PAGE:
Watched the news a lot? Looked at Facebook, Twitter, or Instagram to see what others are thinking? Read your Bible more? Surfed the Internet for more information? Read more books or new magazine? Or maybe added a new Blogger or Podcaster that really gets it?
One of the harshest difficulties of this situation is not just that there’s an incredible avalanche of data and opinions about it, but that somehow we just can’t stop ourselves from looking for it. Not only are there endless sources of information, but Corona has us considering (and arguing about) everything from healthcare to politics, childhood trauma to social shaming, victims to heroes, what God is saying to what Satan is doing... and, to add to the mess, the contradictions multiply with each fresh news cycle and every passing day. Thus, the growing data bank, instead of clarifying, seems to ends up only adding to our confusion. And frustration.
Perhaps the willingness to overload ourselves with information speaks to something deeper than a quest for understanding? Maybe somewhere in the searching, even while obviously not finding, we hope deep down inside we might stumble onto the foundations of our new “normal.” And, even as we quest, we find ourselves growing ever more uneasy, as the data only adds to the gnawing sense that “normal” is quite likely still a long ways off... or worse?
I wonder who it was that first recognized the grim reality that the more things change, the more things stay the same? They didn’t need to be a genius to see it, but clever enough to recognize the irony of our cyclical ways. Old Solomon wasn’t probably the first, but he wrote a whole book of the Bible about it. We call it Ecclesiastes, and in it we find comfort and insight as well as things disconcerting and even startling, for unlike the God-inspired wisdom of Proverbs, the wisdom of Ecclesiastes was learned the Hard Way. Much of Solomon’s Ecclesiastes insight is the result of seeking after insight in just about every wrong place and practice imaginable. He tried it all. Ignored the wisdom he was known for. Ruined his life. Destroyed his family. Even fractured his kingdom.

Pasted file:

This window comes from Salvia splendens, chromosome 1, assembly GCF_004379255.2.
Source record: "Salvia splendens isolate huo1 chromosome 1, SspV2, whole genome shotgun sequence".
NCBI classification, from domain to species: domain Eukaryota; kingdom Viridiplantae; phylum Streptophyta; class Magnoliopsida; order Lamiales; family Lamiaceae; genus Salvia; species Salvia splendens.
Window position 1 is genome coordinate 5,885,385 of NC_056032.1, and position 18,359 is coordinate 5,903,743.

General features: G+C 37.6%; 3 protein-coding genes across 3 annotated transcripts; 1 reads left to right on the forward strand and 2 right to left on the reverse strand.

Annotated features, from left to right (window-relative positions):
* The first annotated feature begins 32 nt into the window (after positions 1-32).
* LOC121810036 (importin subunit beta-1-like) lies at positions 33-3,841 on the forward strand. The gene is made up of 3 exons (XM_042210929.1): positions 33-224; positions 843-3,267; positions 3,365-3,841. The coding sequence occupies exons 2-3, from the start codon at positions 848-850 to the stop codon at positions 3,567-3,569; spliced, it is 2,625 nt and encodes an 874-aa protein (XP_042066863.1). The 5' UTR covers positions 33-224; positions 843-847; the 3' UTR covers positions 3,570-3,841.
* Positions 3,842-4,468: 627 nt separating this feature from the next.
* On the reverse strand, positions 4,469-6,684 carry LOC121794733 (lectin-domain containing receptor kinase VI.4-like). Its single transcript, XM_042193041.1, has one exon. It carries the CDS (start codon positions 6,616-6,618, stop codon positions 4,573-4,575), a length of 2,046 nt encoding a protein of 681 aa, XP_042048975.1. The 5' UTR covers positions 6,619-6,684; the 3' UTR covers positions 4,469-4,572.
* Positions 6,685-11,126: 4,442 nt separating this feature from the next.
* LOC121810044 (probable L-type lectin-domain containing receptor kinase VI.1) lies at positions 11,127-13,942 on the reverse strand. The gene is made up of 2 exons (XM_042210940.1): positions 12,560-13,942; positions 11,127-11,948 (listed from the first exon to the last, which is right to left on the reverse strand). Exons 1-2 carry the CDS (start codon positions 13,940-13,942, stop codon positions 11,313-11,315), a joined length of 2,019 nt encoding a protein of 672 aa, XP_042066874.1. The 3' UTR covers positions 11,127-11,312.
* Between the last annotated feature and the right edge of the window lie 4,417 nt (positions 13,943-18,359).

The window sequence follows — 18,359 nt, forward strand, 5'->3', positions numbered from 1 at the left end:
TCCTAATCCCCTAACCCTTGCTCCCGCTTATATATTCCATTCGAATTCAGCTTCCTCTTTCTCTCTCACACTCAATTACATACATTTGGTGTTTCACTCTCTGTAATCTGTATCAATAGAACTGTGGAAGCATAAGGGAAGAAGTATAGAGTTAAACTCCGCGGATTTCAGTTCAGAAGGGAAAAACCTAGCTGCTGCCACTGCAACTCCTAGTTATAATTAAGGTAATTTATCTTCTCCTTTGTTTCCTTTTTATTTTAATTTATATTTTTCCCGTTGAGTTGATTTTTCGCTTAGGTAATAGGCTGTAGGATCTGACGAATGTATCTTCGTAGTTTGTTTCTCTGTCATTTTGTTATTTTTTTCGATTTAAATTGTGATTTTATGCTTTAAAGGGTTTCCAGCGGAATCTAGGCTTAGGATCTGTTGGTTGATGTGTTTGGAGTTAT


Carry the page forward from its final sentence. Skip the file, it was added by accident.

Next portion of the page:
While Ecclesiastes in not a particularly pleasant read, Solomon’s late-in-life conclusions have him circling back to this basic understanding: God is creator, His ways are the only true way, and If you’re confused about life, stay close to His direction. James, warning us that we’re inclined to double-mindedness -- trying to live out two contradicting ideas at the same time -- when we get into hard times. His solution is beautiful and simple:
James 1:5 If any of you lacks wisdom, let him ask God, who gives generously to all without reproach, and it will be given him.
Where are we going? Father knows and is just waiting to shower you with wisdom! Start with Him and His word. All you need to do is ask!
Working through the process of being the man Jesus intentioned for me... while we work through the process of becoming the church Jesus intentioned for us to be